“I remember saying—this is summer me, I’m not going to be like this all the time,” she says laughing. “I wasn’t going to be able to go out for dinner regularly on weekdays, and he was flexible with that.”
Introduced by a mutual family friend, they both knew from the beginning that what they had was something special, different from any of their past relationships. Anu and Maneesh are both Indian-Americans who were born and grew up in California and found themselves having a lot in common in their personal backgrounds and experiences. Their relationship was always a comfortable, easy thing in which both had the liberty to be themselves.
Going on hikes had become a monthly tradition for the couple after Anu made a resolution to be outdoors more that year. They dated for under a year before Maneesh proposed at Immigrant Point in the Presidio of San Francisco in May of 2016. Anu, who was not usually one to make New Year’s resolutions, had decided that she would take up hiking at least once a month with Maneesh. “I had my phone and was taking all the pictures and was wearing Maneesh’s backpack at that point and he needed something from the backpack,” she said. “I was completely oblivious and blissfully unaware, and then he had a ring and proposed.”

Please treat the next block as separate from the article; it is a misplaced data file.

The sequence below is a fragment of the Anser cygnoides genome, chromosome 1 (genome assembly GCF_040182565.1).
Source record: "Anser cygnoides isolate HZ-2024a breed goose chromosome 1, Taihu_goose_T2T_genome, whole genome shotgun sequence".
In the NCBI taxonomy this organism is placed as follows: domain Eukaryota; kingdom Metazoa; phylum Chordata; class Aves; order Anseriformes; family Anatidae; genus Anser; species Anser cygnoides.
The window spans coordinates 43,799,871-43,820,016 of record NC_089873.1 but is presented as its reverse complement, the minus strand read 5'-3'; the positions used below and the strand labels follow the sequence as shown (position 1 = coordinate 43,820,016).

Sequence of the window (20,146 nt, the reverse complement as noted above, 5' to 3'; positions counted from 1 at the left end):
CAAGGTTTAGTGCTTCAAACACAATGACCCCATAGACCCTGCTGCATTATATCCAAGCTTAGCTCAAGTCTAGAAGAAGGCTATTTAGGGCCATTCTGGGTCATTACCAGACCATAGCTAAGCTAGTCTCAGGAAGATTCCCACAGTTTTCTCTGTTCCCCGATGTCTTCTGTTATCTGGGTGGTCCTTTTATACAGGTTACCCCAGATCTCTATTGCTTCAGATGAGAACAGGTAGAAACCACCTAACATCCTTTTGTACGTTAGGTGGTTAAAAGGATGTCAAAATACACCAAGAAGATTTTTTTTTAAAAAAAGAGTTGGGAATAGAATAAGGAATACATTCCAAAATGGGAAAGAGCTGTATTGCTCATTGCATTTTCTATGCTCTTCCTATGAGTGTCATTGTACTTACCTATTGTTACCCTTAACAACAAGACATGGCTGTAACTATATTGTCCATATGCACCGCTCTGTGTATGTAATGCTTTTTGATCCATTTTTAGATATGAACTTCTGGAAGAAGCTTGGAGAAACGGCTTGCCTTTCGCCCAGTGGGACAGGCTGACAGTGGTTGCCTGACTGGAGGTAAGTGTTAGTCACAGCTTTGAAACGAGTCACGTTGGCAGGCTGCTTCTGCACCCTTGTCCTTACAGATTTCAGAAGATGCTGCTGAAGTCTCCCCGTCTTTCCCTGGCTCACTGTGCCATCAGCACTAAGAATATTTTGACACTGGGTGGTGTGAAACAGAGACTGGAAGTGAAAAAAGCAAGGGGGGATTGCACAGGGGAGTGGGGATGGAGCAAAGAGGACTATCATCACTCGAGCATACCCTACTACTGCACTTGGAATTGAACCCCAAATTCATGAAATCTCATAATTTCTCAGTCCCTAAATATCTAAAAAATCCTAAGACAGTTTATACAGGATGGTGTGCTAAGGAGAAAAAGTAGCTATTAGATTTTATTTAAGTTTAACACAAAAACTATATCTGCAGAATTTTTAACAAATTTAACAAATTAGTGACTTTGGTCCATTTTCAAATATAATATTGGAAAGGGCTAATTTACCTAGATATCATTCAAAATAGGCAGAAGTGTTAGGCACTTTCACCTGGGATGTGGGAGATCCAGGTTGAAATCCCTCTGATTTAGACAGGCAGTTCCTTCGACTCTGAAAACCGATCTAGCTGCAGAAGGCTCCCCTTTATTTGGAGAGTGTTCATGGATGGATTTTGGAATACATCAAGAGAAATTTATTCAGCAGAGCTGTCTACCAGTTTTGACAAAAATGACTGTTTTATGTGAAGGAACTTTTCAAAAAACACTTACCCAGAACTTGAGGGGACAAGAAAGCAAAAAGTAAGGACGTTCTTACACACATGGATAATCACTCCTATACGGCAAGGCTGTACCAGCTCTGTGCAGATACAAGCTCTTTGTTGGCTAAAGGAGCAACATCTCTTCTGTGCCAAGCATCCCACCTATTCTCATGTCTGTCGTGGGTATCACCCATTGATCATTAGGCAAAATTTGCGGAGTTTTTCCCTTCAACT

Anu’s family is originally from Rajasthan while Maneesh’s family is from Uttar Pradesh so when it came to their wedding each group brought a few particular traditions though the basics of the Hindu ceremony—two hours in total—stayed the same. In particular, the wedding followed the Rajasthani tradition of eight pheras with Anu leading for three and Maneesh for five. Throughout the circles Maneesh wore a pink cloth around his neck, as members of his family had done for generations.
“I led the first three rounds and then Maneesh led the fourth one,” Anu said. “And then after that we did four more where Maneesh actually lifted me and then walked around the fire. Altogether eight pheras.” They also had a Rajasthani ceremony between the mothers after the Ganesh puja at the altar, where their mothers exchanged water, sweets and garlands in a mini ceremony to symbolize two families uniting into one.
For Anu and Maneesh, writing the wedding program became a project to understand exactly what each part of the wedding meant-—translating the ancient rituals into something their guests could understand and also they themselves could be wholly part of while at the mandap. Anu discussed each part of the ceremony with both sets of parents, delving deep into each ritual’s meaning so as to make sure they corresponded with the couple’s values. Then Anu and Maneesh used progressive feminist language to turn the ancient Hindu ceremony into something less patriarchal and far more personal.
“It felt like we were writing our vows together,” Anu said. “We didn’t do traditional Western vows but talking about the ceremony and understanding exactly what was happening on the day of was very meaningful.”
Maya Murthy is a student at the University of Toronto majoring in Equity Studies and Religion. She is currently spending the summer as an intern in the offices of Vice Mayor of San Jose Magdalena Carrasco and Assemblymember Evan Low. In her spare time she enjoys rewriting movie scripts and reading translations of medieval Indian love poetry.